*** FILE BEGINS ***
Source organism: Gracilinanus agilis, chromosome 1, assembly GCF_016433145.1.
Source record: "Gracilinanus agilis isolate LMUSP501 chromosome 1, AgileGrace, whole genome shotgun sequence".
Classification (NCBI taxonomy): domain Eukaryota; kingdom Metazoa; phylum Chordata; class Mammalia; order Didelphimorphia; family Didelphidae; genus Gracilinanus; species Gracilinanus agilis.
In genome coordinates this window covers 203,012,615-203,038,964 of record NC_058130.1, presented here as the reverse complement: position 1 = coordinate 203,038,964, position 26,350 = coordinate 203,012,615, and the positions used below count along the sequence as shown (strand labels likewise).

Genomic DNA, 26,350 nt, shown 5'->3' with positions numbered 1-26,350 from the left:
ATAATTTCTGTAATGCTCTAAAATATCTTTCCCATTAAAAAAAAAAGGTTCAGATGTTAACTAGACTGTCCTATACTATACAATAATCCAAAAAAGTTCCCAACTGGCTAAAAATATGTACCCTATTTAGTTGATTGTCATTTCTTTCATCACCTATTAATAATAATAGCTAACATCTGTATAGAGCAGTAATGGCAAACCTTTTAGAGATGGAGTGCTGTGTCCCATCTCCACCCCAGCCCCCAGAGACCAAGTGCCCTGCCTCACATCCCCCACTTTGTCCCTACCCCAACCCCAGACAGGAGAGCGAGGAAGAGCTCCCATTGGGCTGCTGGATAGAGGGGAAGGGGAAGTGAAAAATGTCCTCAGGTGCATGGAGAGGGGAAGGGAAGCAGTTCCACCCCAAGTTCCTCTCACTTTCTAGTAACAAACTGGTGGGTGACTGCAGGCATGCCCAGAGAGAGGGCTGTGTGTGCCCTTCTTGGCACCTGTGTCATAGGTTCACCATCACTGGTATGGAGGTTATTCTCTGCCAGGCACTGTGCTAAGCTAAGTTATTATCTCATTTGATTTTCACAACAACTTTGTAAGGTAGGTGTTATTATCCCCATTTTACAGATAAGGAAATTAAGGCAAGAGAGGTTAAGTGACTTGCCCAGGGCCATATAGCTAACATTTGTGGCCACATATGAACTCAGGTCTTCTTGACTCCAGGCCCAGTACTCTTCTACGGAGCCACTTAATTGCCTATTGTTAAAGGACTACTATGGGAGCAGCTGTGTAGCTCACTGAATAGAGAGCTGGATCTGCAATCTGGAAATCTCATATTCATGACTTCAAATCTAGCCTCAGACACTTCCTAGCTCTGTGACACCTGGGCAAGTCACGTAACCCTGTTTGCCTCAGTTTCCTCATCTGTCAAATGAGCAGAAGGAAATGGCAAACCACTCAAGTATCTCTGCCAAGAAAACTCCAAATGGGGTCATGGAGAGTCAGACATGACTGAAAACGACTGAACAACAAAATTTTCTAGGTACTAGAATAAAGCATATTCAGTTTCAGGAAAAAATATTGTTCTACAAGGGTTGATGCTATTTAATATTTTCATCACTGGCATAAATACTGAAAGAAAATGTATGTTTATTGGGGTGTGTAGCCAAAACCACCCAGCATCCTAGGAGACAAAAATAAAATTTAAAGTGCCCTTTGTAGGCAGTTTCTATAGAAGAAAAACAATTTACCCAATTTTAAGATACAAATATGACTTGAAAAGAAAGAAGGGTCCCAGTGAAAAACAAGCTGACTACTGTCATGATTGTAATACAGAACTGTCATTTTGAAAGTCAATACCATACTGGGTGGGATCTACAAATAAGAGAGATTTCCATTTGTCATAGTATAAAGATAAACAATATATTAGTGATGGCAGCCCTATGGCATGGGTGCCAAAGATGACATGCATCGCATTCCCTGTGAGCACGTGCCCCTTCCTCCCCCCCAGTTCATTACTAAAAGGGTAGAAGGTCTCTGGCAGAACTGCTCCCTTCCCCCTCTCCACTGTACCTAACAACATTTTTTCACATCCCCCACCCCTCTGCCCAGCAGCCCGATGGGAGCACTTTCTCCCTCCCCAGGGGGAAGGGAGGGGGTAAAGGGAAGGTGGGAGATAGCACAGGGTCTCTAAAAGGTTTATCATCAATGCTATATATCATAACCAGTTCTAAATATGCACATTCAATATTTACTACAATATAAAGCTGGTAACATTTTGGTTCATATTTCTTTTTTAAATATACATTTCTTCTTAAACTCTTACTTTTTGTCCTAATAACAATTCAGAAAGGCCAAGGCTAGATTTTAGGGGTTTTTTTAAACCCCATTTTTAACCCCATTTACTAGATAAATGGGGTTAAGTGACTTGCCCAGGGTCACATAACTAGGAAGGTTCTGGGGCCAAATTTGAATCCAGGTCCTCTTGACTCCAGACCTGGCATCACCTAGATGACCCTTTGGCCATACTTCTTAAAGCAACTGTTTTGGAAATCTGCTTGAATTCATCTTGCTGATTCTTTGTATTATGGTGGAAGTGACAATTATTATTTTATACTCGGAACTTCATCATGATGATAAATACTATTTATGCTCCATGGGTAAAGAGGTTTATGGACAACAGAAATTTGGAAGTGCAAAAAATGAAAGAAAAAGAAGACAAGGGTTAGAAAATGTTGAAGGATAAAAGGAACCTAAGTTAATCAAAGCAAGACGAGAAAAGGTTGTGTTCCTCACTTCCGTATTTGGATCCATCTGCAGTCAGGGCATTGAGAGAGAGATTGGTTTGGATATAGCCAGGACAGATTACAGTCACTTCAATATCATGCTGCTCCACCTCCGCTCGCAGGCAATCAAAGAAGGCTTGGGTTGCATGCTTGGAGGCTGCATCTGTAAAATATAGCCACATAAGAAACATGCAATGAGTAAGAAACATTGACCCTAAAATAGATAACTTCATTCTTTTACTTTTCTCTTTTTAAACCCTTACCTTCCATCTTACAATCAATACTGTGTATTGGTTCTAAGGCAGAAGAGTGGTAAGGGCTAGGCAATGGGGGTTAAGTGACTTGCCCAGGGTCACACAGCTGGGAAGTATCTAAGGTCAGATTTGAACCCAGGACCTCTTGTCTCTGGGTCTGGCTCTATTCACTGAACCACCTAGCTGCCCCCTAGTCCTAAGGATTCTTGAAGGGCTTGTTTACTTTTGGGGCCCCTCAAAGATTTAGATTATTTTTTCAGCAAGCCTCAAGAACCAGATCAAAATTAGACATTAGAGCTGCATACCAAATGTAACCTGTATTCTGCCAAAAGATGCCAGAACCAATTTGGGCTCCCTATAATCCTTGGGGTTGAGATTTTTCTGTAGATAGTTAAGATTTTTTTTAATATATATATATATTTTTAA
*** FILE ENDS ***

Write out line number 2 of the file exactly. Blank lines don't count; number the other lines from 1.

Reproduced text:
Source record: "Gracilinanus agilis isolate LMUSP501 chromosome 1, AgileGrace, whole genome shotgun sequence".